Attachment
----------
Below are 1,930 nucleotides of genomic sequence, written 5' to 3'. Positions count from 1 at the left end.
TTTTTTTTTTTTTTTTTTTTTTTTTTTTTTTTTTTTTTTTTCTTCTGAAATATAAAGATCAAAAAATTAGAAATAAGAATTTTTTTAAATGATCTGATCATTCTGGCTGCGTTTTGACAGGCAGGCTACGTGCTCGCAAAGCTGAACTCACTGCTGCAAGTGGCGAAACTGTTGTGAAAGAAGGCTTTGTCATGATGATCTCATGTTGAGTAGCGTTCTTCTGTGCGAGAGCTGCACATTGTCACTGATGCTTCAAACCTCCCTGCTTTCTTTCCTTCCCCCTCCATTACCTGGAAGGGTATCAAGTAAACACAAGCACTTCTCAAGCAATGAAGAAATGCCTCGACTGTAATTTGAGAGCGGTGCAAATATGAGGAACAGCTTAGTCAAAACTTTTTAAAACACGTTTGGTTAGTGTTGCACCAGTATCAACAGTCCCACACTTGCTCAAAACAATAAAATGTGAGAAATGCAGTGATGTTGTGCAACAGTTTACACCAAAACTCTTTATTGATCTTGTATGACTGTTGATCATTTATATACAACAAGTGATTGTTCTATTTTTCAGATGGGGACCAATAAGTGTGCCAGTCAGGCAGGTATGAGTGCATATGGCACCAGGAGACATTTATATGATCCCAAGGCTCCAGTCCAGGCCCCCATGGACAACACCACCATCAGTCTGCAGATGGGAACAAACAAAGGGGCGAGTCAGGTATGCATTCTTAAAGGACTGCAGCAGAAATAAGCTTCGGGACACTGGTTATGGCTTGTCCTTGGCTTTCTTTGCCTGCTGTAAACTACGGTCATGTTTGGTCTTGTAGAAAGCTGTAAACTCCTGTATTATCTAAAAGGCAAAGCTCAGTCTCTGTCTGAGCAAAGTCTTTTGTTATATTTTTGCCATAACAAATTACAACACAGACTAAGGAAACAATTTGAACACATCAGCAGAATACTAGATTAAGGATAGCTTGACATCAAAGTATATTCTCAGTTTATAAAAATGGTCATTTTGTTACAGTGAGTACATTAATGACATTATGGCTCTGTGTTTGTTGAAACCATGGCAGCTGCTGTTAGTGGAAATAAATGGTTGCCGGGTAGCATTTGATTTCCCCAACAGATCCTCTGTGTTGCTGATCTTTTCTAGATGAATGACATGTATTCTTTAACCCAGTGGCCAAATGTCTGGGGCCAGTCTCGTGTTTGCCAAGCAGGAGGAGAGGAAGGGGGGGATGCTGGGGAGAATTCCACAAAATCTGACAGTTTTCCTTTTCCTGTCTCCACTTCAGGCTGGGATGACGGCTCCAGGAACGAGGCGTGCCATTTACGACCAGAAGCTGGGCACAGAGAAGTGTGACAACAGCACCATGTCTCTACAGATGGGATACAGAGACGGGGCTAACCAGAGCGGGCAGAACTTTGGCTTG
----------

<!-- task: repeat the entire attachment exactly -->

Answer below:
Below are 1,930 nucleotides of genomic sequence, written 5' to 3'. Positions count from 1 at the left end.
TTTTTTTTTTTTTTTTTTTTTTTTTTTTTTTTTTTTTTTTTCTTCTGAAATATAAAGATCAAAAAATTAGAAATAAGAATTTTTTTAAATGATCTGATCATTCTGGCTGCGTTTTGACAGGCAGGCTACGTGCTCGCAAAGCTGAACTCACTGCTGCAAGTGGCGAAACTGTTGTGAAAGAAGGCTTTGTCATGATGATCTCATGTTGAGTAGCGTTCTTCTGTGCGAGAGCTGCACATTGTCACTGATGCTTCAAACCTCCCTGCTTTCTTTCCTTCCCCCTCCATTACCTGGAAGGGTATCAAGTAAACACAAGCACTTCTCAAGCAATGAAGAAATGCCTCGACTGTAATTTGAGAGCGGTGCAAATATGAGGAACAGCTTAGTCAAAACTTTTTAAAACACGTTTGGTTAGTGTTGCACCAGTATCAACAGTCCCACACTTGCTCAAAACAATAAAATGTGAGAAATGCAGTGATGTTGTGCAACAGTTTACACCAAAACTCTTTATTGATCTTGTATGACTGTTGATCATTTATATACAACAAGTGATTGTTCTATTTTTCAGATGGGGACCAATAAGTGTGCCAGTCAGGCAGGTATGAGTGCATATGGCACCAGGAGACATTTATATGATCCCAAGGCTCCAGTCCAGGCCCCCATGGACAACACCACCATCAGTCTGCAGATGGGAACAAACAAAGGGGCGAGTCAGGTATGCATTCTTAAAGGACTGCAGCAGAAATAAGCTTCGGGACACTGGTTATGGCTTGTCCTTGGCTTTCTTTGCCTGCTGTAAACTACGGTCATGTTTGGTCTTGTAGAAAGCTGTAAACTCCTGTATTATCTAAAAGGCAAAGCTCAGTCTCTGTCTGAGCAAAGTCTTTTGTTATATTTTTGCCATAACAAATTACAACACAGACTAAGGAAACAATTTGAACACATCAGCAGAATACTAGATTAAGGATAGCTTGACATCAAAGTATATTCTCAGTTTATAAAAATGGTCATTTTGTTACAGTGAGTACATTAATGACATTATGGCTCTGTGTTTGTTGAAACCATGGCAGCTGCTGTTAGTGGAAATAAATGGTTGCCGGGTAGCATTTGATTTCCCCAACAGATCCTCTGTGTTGCTGATCTTTTCTAGATGAATGACATGTATTCTTTAACCCAGTGGCCAAATGTCTGGGGCCAGTCTCGTGTTTGCCAAGCAGGAGGAGAGGAAGGGGGGGATGCTGGGGAGAATTCCACAAAATCTGACAGTTTTCCTTTTCCTGTCTCCACTTCAGGCTGGGATGACGGCTCCAGGAACGAGGCGTGCCATTTACGACCAGAAGCTGGGCACAGAGAAGTGTGACAACAGCACCATGTCTCTACAGATGGGATACAGAGACGGGGCTAACCAGAGCGGGCAGAACTTTGGCTTG